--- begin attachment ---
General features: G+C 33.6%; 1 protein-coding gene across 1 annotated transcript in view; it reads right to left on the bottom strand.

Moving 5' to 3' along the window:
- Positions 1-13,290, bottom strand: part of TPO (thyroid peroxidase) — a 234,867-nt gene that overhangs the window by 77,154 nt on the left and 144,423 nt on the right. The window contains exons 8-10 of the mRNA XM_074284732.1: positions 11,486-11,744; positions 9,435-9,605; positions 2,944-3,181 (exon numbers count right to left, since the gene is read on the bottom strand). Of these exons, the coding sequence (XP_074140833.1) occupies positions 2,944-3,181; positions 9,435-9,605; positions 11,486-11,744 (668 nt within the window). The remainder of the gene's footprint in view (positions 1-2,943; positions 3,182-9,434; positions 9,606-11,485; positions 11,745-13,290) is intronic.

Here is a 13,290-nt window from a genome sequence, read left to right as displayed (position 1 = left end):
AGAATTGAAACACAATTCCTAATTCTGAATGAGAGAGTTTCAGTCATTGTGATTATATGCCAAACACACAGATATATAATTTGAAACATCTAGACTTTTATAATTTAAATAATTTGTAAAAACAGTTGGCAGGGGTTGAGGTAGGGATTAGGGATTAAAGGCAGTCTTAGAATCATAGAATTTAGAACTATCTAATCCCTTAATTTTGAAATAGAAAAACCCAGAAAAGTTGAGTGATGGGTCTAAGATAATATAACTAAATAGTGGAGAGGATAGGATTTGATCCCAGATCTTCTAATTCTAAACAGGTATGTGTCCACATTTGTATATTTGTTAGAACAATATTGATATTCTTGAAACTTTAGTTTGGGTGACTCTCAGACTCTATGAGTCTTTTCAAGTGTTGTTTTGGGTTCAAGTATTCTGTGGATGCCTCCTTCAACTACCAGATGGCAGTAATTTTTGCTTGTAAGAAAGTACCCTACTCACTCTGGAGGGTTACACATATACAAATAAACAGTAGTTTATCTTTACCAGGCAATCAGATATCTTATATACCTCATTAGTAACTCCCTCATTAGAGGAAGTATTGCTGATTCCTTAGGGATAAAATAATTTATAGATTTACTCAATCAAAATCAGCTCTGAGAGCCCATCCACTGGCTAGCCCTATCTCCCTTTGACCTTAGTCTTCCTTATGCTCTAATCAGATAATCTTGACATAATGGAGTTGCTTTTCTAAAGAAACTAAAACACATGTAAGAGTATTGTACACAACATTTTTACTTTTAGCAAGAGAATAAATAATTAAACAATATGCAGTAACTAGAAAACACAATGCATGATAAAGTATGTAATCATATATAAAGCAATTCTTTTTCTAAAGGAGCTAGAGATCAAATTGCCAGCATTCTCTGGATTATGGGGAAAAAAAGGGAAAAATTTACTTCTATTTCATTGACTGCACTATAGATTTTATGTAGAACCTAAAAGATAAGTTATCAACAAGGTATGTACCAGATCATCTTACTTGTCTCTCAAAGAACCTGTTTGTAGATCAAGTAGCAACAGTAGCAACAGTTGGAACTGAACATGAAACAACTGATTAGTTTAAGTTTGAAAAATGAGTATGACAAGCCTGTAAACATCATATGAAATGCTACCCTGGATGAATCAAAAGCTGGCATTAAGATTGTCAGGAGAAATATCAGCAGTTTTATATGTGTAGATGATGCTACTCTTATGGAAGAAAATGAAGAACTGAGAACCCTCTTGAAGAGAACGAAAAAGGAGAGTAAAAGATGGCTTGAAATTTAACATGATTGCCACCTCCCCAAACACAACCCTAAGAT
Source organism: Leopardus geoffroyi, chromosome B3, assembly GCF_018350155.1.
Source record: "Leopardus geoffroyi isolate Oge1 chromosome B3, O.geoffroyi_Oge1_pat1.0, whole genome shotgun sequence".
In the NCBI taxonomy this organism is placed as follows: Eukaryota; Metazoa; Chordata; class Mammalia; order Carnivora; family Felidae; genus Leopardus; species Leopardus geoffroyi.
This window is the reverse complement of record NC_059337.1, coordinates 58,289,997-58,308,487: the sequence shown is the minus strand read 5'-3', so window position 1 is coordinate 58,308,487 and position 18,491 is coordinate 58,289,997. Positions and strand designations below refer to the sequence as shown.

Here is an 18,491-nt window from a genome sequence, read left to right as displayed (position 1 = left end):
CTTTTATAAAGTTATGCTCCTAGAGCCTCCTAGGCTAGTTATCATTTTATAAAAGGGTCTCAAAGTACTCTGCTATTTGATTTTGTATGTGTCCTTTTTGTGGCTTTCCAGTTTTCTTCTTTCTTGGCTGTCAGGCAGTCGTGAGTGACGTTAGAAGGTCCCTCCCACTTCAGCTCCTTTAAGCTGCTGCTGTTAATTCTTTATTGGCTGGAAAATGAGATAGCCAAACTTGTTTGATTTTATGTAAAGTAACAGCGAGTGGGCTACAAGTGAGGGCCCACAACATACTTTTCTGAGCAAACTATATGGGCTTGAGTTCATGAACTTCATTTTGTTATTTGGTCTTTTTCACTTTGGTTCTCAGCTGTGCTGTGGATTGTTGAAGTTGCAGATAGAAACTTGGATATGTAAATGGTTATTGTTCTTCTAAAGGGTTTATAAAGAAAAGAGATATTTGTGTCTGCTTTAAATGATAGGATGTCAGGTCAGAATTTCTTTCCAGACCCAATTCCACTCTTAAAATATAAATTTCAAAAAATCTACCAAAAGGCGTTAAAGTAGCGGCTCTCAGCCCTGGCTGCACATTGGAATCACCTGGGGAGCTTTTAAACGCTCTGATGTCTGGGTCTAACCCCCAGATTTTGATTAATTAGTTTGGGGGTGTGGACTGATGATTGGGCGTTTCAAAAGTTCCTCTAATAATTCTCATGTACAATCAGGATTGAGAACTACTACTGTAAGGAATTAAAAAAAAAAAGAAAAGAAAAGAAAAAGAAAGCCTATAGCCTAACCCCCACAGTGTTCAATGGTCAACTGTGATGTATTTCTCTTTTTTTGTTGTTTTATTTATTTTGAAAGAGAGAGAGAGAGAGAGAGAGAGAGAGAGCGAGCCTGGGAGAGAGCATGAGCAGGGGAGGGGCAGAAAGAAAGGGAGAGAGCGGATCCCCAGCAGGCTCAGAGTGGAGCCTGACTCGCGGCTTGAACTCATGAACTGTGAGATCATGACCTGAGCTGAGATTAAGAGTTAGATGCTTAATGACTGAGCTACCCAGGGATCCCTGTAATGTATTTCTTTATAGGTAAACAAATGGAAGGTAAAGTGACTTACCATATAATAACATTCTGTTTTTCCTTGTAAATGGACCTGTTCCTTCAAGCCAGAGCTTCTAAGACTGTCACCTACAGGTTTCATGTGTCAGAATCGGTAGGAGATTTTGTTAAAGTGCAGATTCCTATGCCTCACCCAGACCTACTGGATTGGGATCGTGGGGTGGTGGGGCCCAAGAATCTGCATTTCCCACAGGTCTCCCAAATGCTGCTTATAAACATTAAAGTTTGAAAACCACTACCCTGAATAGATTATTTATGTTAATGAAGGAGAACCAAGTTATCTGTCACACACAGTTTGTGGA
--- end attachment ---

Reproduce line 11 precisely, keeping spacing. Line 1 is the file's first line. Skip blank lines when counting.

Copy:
CTTTTATAAAGTTATGCTCCTAGAGCCTCCTAGGCTAGTTATCATTTTATAAAAGGGTCTCAAAGTACTCTGCTATTTGATTTTGTATGTGTCCTTTTTGTGGCTTTCCAGTTTTCTTCTTTCTTGGCTGTCAGGCAGTCGTGAGTGACGTTAGAAGGTCCCTCCCACTTCAGCTCCTTTAAGCTGCTGCTGTTAATTCTTTATTGGCTGGAAAATGAGATAGCCAAACTTGTTTGATTTTATGTAAAGTAACAGCGAGTGGGCTACAAGTGAGGGCCCACAACATACTTTTCTGAGCAAACTATATGGGCTTGAGTTCATGAACTTCATTTTGTTATTTGGTCTTTTTCACTTTGGTTCTCAGCTGTGCTGTGGATTGTTGAAGTTGCAGATAGAAACTTGGATATGTAAATGGTTATTGTTCTTCTAAAGGGTTTATAAAGAAAAGAGATATTTGTGTCTGCTTTAAATGATAGGATGTCAGGTCAGAATTTCTTTCCAGACCCAATTCCACTCTTAAAATATAAATTTCAAAAAATCTACCAAAAGGCGTTAAAGTAGCGGCTCTCAGCCCTGGCTGCACATTGGAATCACCTGGGGAGCTTTTAAACGCTCTGATGTCTGGGTCTAACCCCCAGATTTTGATTAATTAGTTTGGGGGTGTGGACTGATGATTGGGCGTTTCAAAAGTTCCTCTAATAATTCTCATGTACAATCAGGATTGAGAACTACTACTGTAAGGAATTAAAAAAAAAAAGAAAAGAAAAGAAAAAGAAAGCCTATAGCCTAACCCCCACAGTGTTCAATGGTCAACTGTGATGTATTTCTCTTTTTTTGTTGTTTTATTTATTTTGAAAGAGAGAGAGAGAGAGAGAGAGAGAGAGAGCGAGCCTGGGAGAGAGCATGAGCAGGGGAGGGGCAGAAAGAAAGGGAGAGAGCGGATCCCCAGCAGGCTCAGAGTGGAGCCTGACTCGCGGCTTGAACTCATGAACTGTGAGATCATGACCTGAGCTGAGATTAAGAGTTAGATGCTTAATGACTGAGCTACCCAGGGATCCCTGTAATGTATTTCTTTATAGGTAAACAAATGGAAGGTAAAGTGACTTACCATATAATAACATTCTGTTTTTCCTTGTAAATGGACCTGTTCCTTCAAGCCAGAGCTTCTAAGACTGTCACCTACAGGTTTCATGTGTCAGAATCGGTAGGAGATTTTGTTAAAGTGCAGATTCCTATGCCTCACCCAGACCTACTGGATTGGGATCGTGGGGTGGTGGGGCCCAAGAATCTGCATTTCCCACAGGTCTCCCAAATGCTGCTTATAAACATTAAAGTTTGAAAACCACTACCCTGAATAGATTATTTATGTTAATGAAGGAGAACCAAGTTATCTGTCACACACAGTTTGTGGA